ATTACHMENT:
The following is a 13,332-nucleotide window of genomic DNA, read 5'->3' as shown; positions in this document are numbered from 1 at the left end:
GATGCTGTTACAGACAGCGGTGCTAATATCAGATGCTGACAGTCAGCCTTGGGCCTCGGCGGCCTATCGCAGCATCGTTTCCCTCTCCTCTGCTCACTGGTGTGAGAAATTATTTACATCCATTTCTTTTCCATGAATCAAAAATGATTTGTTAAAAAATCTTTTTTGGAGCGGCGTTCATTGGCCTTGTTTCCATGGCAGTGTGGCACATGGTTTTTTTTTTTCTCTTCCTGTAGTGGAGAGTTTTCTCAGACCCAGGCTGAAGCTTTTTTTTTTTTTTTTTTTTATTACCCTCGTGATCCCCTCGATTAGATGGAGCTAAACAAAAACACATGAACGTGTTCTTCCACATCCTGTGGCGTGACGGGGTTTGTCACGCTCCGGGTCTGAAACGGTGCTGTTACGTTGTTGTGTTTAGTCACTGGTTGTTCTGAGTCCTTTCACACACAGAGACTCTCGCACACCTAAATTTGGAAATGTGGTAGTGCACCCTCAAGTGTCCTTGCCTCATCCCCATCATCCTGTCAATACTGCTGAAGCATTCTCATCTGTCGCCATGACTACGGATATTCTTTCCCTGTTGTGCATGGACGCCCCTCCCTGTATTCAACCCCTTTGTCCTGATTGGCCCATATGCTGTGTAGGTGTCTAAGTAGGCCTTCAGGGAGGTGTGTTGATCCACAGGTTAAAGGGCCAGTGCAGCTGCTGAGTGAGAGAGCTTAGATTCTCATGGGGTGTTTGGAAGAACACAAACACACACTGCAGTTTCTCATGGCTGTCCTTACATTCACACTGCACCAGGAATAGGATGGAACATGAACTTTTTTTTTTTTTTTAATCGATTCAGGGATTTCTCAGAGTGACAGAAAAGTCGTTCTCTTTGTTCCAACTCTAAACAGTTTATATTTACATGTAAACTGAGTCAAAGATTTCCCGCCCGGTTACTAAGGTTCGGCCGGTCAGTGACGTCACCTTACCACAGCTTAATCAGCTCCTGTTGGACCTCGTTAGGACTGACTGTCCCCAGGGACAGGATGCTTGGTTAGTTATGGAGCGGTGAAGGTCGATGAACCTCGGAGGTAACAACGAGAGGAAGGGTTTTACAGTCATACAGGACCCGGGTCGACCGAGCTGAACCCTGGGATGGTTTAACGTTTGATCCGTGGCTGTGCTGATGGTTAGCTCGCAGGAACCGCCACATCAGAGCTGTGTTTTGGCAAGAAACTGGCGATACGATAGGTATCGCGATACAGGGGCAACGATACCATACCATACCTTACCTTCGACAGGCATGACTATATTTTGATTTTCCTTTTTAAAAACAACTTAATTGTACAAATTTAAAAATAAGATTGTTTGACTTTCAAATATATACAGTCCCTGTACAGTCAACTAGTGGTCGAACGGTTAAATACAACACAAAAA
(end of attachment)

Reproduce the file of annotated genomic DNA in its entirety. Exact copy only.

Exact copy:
The following is a 13,332-nucleotide window of genomic DNA, read 5'->3' as shown; positions in this document are numbered from 1 at the left end:
GATGCTGTTACAGACAGCGGTGCTAATATCAGATGCTGACAGTCAGCCTTGGGCCTCGGCGGCCTATCGCAGCATCGTTTCCCTCTCCTCTGCTCACTGGTGTGAGAAATTATTTACATCCATTTCTTTTCCATGAATCAAAAATGATTTGTTAAAAAATCTTTTTTGGAGCGGCGTTCATTGGCCTTGTTTCCATGGCAGTGTGGCACATGGTTTTTTTTTTTCTCTTCCTGTAGTGGAGAGTTTTCTCAGACCCAGGCTGAAGCTTTTTTTTTTTTTTTTTTTTATTACCCTCGTGATCCCCTCGATTAGATGGAGCTAAACAAAAACACATGAACGTGTTCTTCCACATCCTGTGGCGTGACGGGGTTTGTCACGCTCCGGGTCTGAAACGGTGCTGTTACGTTGTTGTGTTTAGTCACTGGTTGTTCTGAGTCCTTTCACACACAGAGACTCTCGCACACCTAAATTTGGAAATGTGGTAGTGCACCCTCAAGTGTCCTTGCCTCATCCCCATCATCCTGTCAATACTGCTGAAGCATTCTCATCTGTCGCCATGACTACGGATATTCTTTCCCTGTTGTGCATGGACGCCCCTCCCTGTATTCAACCCCTTTGTCCTGATTGGCCCATATGCTGTGTAGGTGTCTAAGTAGGCCTTCAGGGAGGTGTGTTGATCCACAGGTTAAAGGGCCAGTGCAGCTGCTGAGTGAGAGAGCTTAGATTCTCATGGGGTGTTTGGAAGAACACAAACACACACTGCAGTTTCTCATGGCTGTCCTTACATTCACACTGCACCAGGAATAGGATGGAACATGAACTTTTTTTTTTTTTTTAATCGATTCAGGGATTTCTCAGAGTGACAGAAAAGTCGTTCTCTTTGTTCCAACTCTAAACAGTTTATATTTACATGTAAACTGAGTCAAAGATTTCCCGCCCGGTTACTAAGGTTCGGCCGGTCAGTGACGTCACCTTACCACAGCTTAATCAGCTCCTGTTGGACCTCGTTAGGACTGACTGTCCCCAGGGACAGGATGCTTGGTTAGTTATGGAGCGGTGAAGGTCGATGAACCTCGGAGGTAACAACGAGAGGAAGGGTTTTACAGTCATACAGGACCCGGGTCGACCGAGCTGAACCCTGGGATGGTTTAACGTTTGATCCGTGGCTGTGCTGATGGTTAGCTCGCAGGAACCGCCACATCAGAGCTGTGTTTTGGCAAGAAACTGGCGATACGATAGGTATCGCGATACAGGGGCAACGATACCATACCATACCTTACCTTCGACAGGCATGACTATATTTTGATTTTCCTTTTTAAAAACAACTTAATTGTACAAATTTAAAAATAAGATTGTTTGACTTTCAAATATATACAGTCCCTGTACAGTCAACTAGTGGTCGAACGGTTAAATACAACACAAAAA